MR. ADAMSON: But you weren’t born there?
MS. LEVINE: I was born in Medicine Hat, Alberta.
MR. ADAMSON: Alberta, right? And what year was that?
MS. LEVINE: 1935.
MR. ADAMSON: 1935. Okay. And how long did you stay there after you were born?
MS. LEVINE: In Alberta?
MR. ADAMSON: Yeah.
MS. LEVINE: Well, I grew up in Alberta. I grew up near Calgary mainly, and I went to school — all my school was in Calgary, public school. University — I went to the University of Alberta in Edmonton for six years and became a chemist, and married a chemist and ran into nepotism rules. I couldn’t get a job as a chemist anymore, and that’s why I got into ceramics.
MR. ADAMSON: Okay. Well, let’s back up this stuff.
Can you tell me a little bit about your parents and family?
MS. LEVINE: My mother was a — was my mother. She had been a schoolteacher, briefly, before she was married. My father was an engineer. They got married in the Depression, when there was only allowed to be one wage earner in the family, so she had to give up her job.
MR. ADAMSON: You mean there was an actual law about it?
MS. LEVINE: Yeah, right.
MR. ADAMSON: So that everyone would have work?
MS. LEVINE: Right. I guess so. I wasn’t really aware of the rules in those days — [laughs] — having not been born yet. But that’s what I was told; she had to give up her job. And she notified the person who was waiting for her job, so he could get in line there, and then I was born the following year. And the following year after that my father changed jobs — was offered a new job in Edmonton; moved to Edmonton. So I lived in Edmonton till I was three. MR. ADAMSON: So what was he doing for a living in Edmonton?
MS. LEVINE: He worked for a meat-packing firm as an executive. He’d been with CPR before that, Canadian Pacific Railway. And —
MR. ADAMSON: As an engineer, or —
MS. LEVINE: Yeah, as an engineer. He — well, it was in the Depression, and he was afraid, evidently, that his job would be done away with. You know, the writing looked to be on the wall, and he got offered another job as an executive in this meat-packing firm, and so he took that job. It turns out his job at the CPR wasn’t eliminated, but he didn’t know that at the time. And it was many years later that he got back into sort of an engineering thing.
MR. ADAMSON: Now, were your parents Canadian?
MS. LEVINE: Mm-hmm.
MR. ADAMSON: Born and raised?
MS. LEVINE: Well, it was interesting. My father was born in Canada of American parents, and my mother was born in the States of Canadian parents.
MR. ADAMSON: [Laughs.] So, sort of half-and-half?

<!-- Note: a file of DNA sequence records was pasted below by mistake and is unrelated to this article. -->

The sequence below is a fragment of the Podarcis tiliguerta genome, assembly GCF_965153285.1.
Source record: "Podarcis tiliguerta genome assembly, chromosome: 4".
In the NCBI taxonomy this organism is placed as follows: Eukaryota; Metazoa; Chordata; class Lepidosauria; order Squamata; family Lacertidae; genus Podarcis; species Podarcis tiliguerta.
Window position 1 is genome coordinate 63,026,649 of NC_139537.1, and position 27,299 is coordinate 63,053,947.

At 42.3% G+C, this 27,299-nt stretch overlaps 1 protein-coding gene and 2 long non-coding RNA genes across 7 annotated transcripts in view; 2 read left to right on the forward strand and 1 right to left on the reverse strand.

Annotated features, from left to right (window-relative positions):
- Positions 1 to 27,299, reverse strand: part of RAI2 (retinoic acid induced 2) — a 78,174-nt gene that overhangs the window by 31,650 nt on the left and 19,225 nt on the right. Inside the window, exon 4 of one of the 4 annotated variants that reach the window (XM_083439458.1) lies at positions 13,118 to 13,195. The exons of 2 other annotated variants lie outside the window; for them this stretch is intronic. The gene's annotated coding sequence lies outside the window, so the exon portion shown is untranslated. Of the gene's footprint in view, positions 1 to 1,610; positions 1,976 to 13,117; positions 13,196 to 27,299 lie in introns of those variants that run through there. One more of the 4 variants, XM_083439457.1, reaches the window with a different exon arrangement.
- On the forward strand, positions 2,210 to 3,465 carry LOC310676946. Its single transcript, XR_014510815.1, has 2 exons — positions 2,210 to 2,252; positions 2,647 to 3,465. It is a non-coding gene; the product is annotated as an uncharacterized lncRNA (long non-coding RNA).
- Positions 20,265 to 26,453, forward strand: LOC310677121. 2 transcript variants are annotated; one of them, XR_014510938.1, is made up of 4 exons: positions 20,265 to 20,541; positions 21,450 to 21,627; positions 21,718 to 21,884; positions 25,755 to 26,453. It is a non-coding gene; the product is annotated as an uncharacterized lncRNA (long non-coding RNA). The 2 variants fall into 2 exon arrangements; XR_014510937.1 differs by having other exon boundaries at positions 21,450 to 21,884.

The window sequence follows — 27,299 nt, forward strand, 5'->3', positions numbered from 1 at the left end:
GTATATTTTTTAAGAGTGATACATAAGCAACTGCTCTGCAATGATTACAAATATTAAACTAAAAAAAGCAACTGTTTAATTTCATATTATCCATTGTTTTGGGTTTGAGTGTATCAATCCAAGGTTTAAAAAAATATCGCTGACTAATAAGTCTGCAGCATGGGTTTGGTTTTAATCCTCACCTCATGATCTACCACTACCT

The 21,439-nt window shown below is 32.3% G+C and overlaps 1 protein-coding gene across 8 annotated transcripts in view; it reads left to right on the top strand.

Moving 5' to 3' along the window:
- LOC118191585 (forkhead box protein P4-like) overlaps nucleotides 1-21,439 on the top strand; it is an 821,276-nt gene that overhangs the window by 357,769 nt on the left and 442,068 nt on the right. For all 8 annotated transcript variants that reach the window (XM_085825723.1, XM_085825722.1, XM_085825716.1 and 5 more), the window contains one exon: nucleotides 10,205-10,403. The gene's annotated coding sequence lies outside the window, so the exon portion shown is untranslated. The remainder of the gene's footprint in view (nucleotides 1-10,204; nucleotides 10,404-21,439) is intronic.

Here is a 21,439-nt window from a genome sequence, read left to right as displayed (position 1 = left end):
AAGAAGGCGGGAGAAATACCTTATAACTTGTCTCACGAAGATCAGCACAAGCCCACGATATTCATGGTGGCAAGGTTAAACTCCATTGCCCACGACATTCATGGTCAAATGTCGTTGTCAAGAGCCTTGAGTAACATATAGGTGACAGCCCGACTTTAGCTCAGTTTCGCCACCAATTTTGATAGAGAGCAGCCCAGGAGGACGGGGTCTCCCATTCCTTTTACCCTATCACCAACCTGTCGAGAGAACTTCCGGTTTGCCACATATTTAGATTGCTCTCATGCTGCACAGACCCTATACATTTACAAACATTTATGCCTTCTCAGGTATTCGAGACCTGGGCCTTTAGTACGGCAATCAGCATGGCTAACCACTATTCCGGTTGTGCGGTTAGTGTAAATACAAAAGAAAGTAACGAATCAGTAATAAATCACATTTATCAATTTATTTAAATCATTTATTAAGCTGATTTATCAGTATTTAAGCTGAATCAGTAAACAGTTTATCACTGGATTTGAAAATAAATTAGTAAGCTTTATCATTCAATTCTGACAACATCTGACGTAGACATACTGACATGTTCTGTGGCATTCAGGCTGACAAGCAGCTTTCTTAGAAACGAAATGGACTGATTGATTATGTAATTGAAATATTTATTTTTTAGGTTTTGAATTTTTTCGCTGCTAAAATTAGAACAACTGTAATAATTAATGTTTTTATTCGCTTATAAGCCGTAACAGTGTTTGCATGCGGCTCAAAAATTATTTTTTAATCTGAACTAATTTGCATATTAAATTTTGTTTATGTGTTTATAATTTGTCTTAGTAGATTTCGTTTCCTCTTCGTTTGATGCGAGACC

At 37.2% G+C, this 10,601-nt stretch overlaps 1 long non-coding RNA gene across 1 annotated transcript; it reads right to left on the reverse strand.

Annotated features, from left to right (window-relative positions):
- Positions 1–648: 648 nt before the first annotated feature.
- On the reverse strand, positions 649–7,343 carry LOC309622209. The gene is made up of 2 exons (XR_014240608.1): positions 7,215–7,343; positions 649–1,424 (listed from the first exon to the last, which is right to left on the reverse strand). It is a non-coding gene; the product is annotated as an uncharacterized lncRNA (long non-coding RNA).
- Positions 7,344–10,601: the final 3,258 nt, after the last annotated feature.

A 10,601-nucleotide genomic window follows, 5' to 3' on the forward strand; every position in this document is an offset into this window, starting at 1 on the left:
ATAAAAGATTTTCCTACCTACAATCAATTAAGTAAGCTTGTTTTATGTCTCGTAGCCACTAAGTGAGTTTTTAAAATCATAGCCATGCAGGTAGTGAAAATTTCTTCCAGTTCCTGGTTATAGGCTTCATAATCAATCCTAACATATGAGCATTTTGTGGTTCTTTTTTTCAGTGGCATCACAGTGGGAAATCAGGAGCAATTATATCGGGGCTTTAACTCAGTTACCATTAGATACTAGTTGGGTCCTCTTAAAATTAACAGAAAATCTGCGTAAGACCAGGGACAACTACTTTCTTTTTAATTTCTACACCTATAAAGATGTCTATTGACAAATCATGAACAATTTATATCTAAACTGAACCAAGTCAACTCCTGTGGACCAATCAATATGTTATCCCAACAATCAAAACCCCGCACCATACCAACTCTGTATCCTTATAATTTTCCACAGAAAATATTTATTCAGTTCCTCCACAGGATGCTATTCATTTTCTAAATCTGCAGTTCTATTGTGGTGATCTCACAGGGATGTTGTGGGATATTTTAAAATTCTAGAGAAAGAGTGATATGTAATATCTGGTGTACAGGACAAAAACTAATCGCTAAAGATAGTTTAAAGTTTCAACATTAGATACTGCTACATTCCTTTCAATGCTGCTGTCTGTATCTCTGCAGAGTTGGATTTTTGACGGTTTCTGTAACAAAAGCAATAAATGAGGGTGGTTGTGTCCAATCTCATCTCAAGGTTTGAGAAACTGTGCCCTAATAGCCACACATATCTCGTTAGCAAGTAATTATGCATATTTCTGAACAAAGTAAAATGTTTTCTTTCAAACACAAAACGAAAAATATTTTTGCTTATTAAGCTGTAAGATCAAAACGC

MS. LEVINE: Yeah, but they were Canadian citizens. My mother gave up her U.S. citizenship when she voted.
MR. ADAMSON: Okay. And what kind of a name is Levine?
MS. LEVINE: That’s my married name.
MR. ADAMSON: Oh, that’s your married name.
MS. LEVINE: It’s Jewish.
MR. ADAMSON: Jewish. But your maiden name was —
MS. LEVINE: Hayes.
MR. ADAMSON: Okay, which is English?
MS. LEVINE: Yeah, English or Scottish or something.
MR. ADAMSON: Okay. So you were one year old when you went to Edmonton?
MS. LEVINE: Yeah, something like that.
MR. ADAMSON: Okay, so you don’t, obviously, remember. MS. LEVINE: I remember a little bit before I left Edmonton when I was three. I remember the houses I lived in. There was a white house and a — and a yellow house. I vaguely remember them. I remember a little sand pile in the backyard.
MR. ADAMSON: Your first encounter with — with earth, right? [Laughs.] So, you left Edmonton when you three, after only two years?
MS. LEVINE: Yeah, I was almost four. It was in the fall of 1939, I believe, that we moved to Calgary. So I was, you know, three and three-quarters, I think. I’m not sure what date it was, but there wasn’t snow on the ground, I remember.
MR. ADAMSON: That narrows it down up there. And was it another job change that you made you —
MS. LEVINE: No, my father was promoted to head of the division for the country, for that division he was in.
MR. ADAMSON: And your mother wasn’t working at all at that point?
MS. LEVINE: No, no. Nobody’s mom worked in those days, you know? I mean, times are so different now. None of my friends had mothers that worked.
MR. ADAMSON: Right. Well, we’ll get to that later. So you grew up in Calgary, really?
MS. LEVINE: Right.
MR. ADAMSON: And what kind of an experience did you have growing up there? Did you — were you a kid that enjoyed school?
MS. LEVINE: You know, I didn’t really think of it one way or another. I didn’t think I enjoyed it or didn’t enjoy it. I mean, it was just what kids did; they went to school. And I was — I was always the youngest kid in the class. I was a little shy, and I always figured I would grow out of my shyness when I got as old as the other kids. And of course, they always got older. [Laughter.]
MR. ADAMSON: They stayed ahead of you the whole time.
MS. LEVINE: They always stayed ahead.
MR. ADAMSON: And did you have any interest in art when you were that age?
MS. LEVINE: Yeah, kind of, I did. My mother and father both had dabbled in art a bit. We had paintings on the wall. I had some drawings that my mother had done. And my — we had a painting on the wall that my father had painted — an oil painting, and a painting that my grandmother had done, an oil painting, you know?